Cleveland On Cotton 11-Oct-2019
Posted : November 22, 2019

Cleveland On Cotton: Reaching 70 Cents – “A Bridge Too Far”?

October 11, 2019
By O.A. Cleveland, Consulting Economist, Cotton Experts

The cotton market took on a shinier look this week, thanks to three factors:

  • Trade talks generated positive news. Potentially, U.S. cotton could flow more freely into China, depending on eventual agreements.
  • USDA’s WASDE report lowered stock numbers.
  • An impending freeze in West Texas could reduce the size of the eventual crop, another bullish development, although bad news for those growers.

Going into the weekly close, the nearby December contract was up 221 points on the week, with its third consecutive higher weekly close. Maybe an uptrend is in the works – that is, the market is experiencing a series of higher and higher lows.

December traded to 64.00 and was on tap to establish its highest close in over a month.

Demand continues to be the fly in the price ointment, but the potential for a smaller world crop, as suggested in USDA’s October supply demand report, could offset some of the price bearishness that has plagued the market all year.

Is 70 Cents Realistic?

The AgMarket Network group unanimously agreed that 66 cents, basis December, was a real possibility. Two of the group’s members indicated they could see December trade to 70 cents.

For me, talk of 70 cents brings to mind the title of a particular war movie, A Bridge Too Far. I do hope they are correct. The spoiler for me: other exporting countries still hold too much cotton to hope for trading above 67 cents.

Nevertheless, the 61-65 cent trading range is still the order of the day and must be breached before the bull can make his mark. Yet, the continued optimism of a partial settlement in the trade dispute is a significant reason to argue for higher prices.

Trimming Production Estimates

USDA lowered U.S. production 157,000 bales and lowered ending stocks from 7.2 million bales down to 7.0 million bales. The 2019 U.S. crop is now estimated at 21.7 million bales.

The impending freeze in West Texas over the weekend could take another 200,000 bales or more off the 1N and 1S crops, hence the argument for yet a smaller U.S. crop.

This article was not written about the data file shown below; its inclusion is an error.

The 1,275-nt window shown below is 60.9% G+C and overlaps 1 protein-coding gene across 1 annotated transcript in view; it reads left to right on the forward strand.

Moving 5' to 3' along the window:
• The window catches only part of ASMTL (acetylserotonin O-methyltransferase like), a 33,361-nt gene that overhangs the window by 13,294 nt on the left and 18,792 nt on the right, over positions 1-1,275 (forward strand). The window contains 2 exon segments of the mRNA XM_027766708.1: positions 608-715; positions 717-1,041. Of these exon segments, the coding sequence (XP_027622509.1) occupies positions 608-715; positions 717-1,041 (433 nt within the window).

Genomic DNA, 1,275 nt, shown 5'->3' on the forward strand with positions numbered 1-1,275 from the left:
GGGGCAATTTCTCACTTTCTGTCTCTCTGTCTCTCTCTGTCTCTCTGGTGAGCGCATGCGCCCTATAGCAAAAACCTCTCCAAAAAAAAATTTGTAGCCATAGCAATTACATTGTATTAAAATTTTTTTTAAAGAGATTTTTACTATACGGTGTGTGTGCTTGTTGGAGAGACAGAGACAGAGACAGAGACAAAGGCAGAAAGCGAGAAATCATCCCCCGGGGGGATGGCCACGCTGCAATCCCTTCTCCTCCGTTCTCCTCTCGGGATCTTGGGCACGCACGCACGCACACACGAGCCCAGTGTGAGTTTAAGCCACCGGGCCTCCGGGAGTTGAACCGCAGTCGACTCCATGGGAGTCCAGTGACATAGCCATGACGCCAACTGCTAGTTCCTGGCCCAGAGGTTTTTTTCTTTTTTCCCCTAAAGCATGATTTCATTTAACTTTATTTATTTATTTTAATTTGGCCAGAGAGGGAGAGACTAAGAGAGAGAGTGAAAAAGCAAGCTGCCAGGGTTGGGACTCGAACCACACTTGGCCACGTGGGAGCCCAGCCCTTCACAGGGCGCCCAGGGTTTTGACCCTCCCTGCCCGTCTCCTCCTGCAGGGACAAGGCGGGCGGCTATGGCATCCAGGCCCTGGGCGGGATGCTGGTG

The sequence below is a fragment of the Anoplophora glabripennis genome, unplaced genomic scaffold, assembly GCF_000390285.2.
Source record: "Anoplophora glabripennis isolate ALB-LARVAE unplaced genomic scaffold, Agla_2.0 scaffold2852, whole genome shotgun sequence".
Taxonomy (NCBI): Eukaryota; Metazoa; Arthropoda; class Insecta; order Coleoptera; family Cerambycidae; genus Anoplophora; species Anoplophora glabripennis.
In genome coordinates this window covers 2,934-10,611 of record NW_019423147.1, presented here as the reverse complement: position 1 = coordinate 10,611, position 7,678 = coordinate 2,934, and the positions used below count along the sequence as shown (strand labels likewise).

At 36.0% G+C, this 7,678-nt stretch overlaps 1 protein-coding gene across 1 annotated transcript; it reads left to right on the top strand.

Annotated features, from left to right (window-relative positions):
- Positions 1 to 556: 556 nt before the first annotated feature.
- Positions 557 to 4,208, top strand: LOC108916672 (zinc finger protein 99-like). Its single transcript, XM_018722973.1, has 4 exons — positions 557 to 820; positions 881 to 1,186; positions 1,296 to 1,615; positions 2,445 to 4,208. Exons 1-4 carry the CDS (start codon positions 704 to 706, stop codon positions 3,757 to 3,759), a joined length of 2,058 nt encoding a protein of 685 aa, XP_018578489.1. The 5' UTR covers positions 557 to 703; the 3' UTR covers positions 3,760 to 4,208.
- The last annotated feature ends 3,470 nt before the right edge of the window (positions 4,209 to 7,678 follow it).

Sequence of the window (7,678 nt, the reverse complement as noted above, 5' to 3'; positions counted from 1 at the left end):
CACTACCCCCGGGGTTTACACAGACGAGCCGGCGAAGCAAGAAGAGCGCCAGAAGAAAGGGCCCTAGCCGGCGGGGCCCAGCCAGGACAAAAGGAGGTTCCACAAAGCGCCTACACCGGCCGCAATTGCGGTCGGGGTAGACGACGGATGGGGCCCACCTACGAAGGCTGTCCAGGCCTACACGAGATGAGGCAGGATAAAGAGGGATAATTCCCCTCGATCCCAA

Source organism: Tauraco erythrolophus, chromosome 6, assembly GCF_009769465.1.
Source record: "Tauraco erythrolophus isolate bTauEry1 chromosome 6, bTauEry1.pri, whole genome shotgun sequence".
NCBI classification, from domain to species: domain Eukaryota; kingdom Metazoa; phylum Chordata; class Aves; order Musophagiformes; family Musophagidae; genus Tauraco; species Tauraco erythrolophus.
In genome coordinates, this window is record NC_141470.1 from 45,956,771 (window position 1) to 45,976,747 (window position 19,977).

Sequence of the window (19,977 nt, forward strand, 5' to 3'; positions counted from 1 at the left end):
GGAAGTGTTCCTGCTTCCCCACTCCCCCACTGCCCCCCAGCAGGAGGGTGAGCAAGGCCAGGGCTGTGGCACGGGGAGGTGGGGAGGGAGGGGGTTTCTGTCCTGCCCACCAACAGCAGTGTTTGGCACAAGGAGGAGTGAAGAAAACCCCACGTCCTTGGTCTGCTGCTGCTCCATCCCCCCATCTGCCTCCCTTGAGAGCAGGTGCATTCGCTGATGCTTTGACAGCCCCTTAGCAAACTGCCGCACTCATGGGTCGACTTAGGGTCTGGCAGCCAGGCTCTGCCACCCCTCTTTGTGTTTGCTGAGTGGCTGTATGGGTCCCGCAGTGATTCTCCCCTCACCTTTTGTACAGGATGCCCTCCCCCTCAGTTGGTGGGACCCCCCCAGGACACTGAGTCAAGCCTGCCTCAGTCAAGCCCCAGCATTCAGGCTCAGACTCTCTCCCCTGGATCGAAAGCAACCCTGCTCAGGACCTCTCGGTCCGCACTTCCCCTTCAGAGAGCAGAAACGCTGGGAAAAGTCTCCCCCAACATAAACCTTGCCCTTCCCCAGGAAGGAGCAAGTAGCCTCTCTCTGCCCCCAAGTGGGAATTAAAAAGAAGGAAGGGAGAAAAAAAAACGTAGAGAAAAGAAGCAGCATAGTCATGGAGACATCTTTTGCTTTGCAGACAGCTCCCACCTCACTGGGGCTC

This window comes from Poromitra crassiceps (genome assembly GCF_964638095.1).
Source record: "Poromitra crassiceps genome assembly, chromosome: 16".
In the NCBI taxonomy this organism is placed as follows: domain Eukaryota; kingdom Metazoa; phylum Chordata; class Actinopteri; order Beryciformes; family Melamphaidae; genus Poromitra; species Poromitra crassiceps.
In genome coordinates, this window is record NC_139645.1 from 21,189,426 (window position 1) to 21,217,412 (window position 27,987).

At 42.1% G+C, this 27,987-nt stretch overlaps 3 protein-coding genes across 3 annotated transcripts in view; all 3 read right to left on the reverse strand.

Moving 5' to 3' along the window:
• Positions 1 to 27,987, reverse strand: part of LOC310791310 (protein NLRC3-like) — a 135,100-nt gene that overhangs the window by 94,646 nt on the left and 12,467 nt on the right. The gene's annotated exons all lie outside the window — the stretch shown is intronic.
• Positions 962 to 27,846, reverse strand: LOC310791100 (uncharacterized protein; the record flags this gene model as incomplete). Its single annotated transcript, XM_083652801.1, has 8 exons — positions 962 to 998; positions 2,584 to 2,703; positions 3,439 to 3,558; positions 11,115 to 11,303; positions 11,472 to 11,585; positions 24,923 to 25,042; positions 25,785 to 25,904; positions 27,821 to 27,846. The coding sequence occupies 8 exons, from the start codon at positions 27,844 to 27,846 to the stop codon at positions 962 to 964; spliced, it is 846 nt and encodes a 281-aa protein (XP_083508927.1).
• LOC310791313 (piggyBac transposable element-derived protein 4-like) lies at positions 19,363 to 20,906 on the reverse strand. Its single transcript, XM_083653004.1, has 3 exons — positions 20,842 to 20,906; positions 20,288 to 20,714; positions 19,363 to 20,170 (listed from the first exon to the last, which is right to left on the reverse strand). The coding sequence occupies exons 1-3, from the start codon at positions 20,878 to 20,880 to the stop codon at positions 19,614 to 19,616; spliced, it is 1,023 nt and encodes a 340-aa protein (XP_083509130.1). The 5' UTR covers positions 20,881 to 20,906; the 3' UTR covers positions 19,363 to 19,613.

The freeze is some two to three weeks earlier than the normal first freeze. State and region production estimates are listed in the table.

Total world estimates were little changed from the September data, but certain country changes were notable.

The Indian crop was increased one million bales, as expected, but decreases in the U.S., Brazil, Australia and Pakistan crops slightly offset the increase in India. However, world consumption, production and carryover were only marginally changed from the prior month.

World production was estimated at 124.8 million bales with world consumption at 121.6 million.

U.S weekly export sales continue a bit anemic. However, forward sales were significant enough that total commitments and shipments to date are slightly ahead of the 2018/19 pace. Also on the positive side, weekly sales came from a broad array of countries, — indicating widespread demand for U.S. cotton, albeit light demand.

Take 65 Cents As A Serious Point

The market must still battle through the bearish on-call purchases that signify the historically excessive volume of cotton that growers still must fix. This coupled with questionable demand numbers comprise the primary reason that I am skeptical of the market advancing beyond 66-67 cents.

Also, the volume of cotton held in the world’s major exporting countries must be reduced before the 70-cent level can be breached. Additionally, as stated last week, the market does not seem to want any part of the upper 50s again. The U.S, is well into its harvest and the price lows should be in. Let’s go to 66 cents and take another look-see. Begin scale up hedging at 65 cents plus.

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